It is apparent, too, that this claimed "unseaworthiness" had nothing to do with whether the plaintiff strained or injured himself in trimming the ventilator. It had to do only with the facilities for treatment after he put himself in the care of the ship's acting medical officer.

[6] Other assignments of error relating to instructions on the strain, or other trauma, phase of the case, as distinguished from lack of proper medical care and attention, are without merit. The substance of requested instruction No. 21 was covered by instruction No. 6. The claim of error as to instruction No. 17, which submitted the interrogatories to the jury, cannot be considered here because there was no objection or exception to that instruction at the trial court level. See Palmer v. Waterman S.S. Corp. (1958), 52 Wn.2d 604, 328 P.2d 169; Peerless Food Products Co. v. Barrows (1957), 49 Wn.2d 879, 307 P.2d 882; Harris v. Holroyd (1949), 33 Wn.2d 915, 207 P.2d 765.

There remains the claim that the action, insofar as it was based on a lack of proper medical care, was not properly presented to the jury. This is assuming the condition which caused the plaintiff to report to the ship's medical officer to be the result of natural causes rather than any incident connected with his service on board the vessel.

The trial court properly instructed as to the standard of care which the defendant owed to the plaintiff, with reference to his treatment and care, in these words (instruction No. 9):

"You are instructed that the degree of treatment and care which the vessel (through the master and the officers acting for her) owes to the seaman is the exercise of reasonable care to furnish such aid and assistance as ordinarily prudent persons would under similar circumstances."

The only exception to this instruction was that there should be added to it an instruction

"... that if a radio message to the Coast Guard is feasible, the owner is liable for failure to contact the Coast Guard in the rendering of adequate medical assistance."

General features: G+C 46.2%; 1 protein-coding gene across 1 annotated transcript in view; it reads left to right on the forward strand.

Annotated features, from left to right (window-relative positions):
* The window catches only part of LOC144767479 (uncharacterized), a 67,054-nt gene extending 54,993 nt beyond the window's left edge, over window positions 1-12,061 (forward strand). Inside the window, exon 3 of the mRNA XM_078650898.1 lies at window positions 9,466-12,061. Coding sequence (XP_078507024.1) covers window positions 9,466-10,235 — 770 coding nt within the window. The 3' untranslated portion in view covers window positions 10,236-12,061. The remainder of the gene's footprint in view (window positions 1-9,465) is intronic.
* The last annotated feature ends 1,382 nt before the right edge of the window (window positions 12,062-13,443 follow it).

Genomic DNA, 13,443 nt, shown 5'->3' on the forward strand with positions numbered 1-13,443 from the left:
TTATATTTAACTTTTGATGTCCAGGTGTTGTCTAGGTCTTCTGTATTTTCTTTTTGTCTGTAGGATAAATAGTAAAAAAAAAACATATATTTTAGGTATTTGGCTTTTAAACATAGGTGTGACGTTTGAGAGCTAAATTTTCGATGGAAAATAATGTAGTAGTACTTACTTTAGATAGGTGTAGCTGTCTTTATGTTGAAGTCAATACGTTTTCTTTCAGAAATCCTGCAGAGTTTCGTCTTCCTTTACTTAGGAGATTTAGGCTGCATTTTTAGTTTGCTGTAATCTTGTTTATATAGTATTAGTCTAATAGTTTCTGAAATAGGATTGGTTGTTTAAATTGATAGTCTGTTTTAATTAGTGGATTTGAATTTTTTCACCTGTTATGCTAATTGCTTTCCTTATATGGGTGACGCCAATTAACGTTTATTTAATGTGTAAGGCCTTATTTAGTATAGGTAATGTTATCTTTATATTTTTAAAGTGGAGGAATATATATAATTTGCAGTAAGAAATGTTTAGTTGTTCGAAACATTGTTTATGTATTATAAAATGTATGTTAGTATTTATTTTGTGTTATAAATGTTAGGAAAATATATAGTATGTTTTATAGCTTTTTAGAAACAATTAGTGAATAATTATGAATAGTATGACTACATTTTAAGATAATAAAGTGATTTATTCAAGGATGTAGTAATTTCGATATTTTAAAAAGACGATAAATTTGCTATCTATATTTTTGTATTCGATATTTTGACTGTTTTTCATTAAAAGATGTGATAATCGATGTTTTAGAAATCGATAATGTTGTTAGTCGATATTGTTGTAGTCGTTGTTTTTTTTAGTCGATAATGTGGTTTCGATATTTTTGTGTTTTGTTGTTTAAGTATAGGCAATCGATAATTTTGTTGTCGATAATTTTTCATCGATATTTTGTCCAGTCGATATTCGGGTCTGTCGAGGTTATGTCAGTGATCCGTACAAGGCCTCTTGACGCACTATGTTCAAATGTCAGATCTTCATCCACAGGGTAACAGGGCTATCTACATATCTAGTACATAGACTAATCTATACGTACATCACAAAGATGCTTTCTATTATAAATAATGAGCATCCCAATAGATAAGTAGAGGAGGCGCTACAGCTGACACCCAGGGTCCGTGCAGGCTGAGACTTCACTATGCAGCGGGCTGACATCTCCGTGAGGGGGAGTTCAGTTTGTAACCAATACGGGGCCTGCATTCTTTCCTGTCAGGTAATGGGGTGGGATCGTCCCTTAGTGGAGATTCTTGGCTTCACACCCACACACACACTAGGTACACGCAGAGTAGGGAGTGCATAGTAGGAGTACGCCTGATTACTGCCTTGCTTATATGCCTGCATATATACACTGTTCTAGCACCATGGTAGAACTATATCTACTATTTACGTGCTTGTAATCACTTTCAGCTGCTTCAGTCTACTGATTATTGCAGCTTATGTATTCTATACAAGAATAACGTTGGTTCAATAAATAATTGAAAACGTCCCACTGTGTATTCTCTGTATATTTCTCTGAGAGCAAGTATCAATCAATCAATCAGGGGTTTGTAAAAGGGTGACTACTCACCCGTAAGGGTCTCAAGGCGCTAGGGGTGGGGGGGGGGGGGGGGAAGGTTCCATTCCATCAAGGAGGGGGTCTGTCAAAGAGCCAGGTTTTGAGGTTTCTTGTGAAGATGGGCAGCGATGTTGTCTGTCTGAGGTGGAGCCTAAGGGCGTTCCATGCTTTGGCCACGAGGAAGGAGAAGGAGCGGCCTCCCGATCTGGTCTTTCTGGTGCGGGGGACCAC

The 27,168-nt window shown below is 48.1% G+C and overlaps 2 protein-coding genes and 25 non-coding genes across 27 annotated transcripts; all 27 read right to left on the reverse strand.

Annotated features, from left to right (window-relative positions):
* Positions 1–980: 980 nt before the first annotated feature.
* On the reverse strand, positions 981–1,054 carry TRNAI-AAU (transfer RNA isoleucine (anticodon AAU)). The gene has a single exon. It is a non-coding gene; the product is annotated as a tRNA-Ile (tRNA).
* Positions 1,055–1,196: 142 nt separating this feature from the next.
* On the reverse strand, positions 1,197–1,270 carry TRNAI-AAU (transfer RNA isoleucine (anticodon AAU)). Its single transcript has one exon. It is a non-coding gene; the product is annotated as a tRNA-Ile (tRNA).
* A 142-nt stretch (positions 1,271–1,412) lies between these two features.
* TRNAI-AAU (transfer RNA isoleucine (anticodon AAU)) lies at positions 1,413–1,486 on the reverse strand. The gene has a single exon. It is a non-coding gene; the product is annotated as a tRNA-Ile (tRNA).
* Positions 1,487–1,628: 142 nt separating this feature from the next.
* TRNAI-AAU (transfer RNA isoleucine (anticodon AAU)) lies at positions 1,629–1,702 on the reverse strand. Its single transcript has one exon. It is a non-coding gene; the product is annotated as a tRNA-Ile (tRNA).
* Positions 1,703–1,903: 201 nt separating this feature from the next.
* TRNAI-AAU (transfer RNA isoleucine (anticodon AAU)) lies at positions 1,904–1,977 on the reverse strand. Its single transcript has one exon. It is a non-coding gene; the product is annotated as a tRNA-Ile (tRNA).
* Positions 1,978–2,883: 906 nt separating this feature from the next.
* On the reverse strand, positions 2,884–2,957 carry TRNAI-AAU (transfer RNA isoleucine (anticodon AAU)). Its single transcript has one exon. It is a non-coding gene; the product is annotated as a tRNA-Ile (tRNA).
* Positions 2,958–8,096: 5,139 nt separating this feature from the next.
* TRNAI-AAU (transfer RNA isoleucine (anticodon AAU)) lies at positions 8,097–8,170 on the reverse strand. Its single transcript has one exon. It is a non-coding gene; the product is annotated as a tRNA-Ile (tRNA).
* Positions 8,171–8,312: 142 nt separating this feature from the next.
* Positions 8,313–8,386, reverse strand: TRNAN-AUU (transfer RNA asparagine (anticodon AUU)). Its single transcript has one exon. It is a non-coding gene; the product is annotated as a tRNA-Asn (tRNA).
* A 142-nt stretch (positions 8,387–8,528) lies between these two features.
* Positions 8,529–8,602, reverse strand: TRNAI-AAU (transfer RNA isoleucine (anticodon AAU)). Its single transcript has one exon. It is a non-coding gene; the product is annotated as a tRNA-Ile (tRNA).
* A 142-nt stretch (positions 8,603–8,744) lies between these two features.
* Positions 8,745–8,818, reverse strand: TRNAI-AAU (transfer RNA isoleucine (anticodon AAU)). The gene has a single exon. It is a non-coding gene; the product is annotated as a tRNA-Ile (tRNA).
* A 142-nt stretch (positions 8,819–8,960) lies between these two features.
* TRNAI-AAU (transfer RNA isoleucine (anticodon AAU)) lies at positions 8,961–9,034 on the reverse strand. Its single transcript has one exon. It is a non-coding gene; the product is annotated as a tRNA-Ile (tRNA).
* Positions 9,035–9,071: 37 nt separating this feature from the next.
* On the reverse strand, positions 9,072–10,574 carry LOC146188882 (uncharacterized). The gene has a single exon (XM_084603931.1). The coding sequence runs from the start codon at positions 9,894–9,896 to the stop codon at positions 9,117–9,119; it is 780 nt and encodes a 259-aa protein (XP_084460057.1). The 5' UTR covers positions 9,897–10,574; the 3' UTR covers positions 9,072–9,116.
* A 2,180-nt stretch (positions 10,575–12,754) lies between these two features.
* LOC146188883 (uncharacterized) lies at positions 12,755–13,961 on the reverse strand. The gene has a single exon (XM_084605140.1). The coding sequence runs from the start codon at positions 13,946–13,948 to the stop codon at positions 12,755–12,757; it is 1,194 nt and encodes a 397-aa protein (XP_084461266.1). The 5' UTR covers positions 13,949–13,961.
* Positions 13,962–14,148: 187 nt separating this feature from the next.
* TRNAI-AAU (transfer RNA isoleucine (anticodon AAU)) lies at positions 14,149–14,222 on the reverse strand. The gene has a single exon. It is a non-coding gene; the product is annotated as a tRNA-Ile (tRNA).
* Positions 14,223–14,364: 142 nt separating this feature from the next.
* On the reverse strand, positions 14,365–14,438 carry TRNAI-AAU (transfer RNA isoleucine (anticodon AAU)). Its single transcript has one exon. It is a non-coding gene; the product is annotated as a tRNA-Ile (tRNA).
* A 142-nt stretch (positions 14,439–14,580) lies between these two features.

The plaintiff requested an instruction (No. 5) to the same effect, relating to defendant's obligation to avail itself of medical advice available through the coast guard; and requested an instruction (No. 3) relating to the defendant's obligation to avail itself of the coast guard's ship-to-shore evacuation service.

[7] These instructions served no purpose but to buttress arguments to the jury as to what constituted the duty of reasonable care, which the trial court had already covered in its general instruction heretofore quoted. Whether, under the circumstances, the defendant had any duty to contact the coast guard was for the jury to determine.

[8] The trial court's instruction No. 11 is assigned as error. It told the jury that the presence of a United States public health service hospital or clinic, accessible to the seaman, terminated the shipowner's duty to furnish further medical aid and care. The plaintiff's objection is that the shipowner must actually deliver the seaman to the hospital or clinic before its duties are terminated. The objection is completely immaterial in this case; the plaintiff's own testimony is that he was delivered to the clinic immediately upon the ship's arrival at San Pedro.

Before taking up a final assignment of error dealing with the admission of evidence, we should summarize our position with reference to the interrogatory and the verdict, and the instructions.

[9] If the jury interpreted the word "injured," as used in the interrogatory "was the plaintiff injured while serving as a member of the crew of the SS Ocean Rose," to include not only the consequences of any strain or trauma sustained while trimming a ventilator, but also the consequences of inadequate or improper medical care aboard ship, the jury's answer and verdict is consistent with the evidence and the instructions.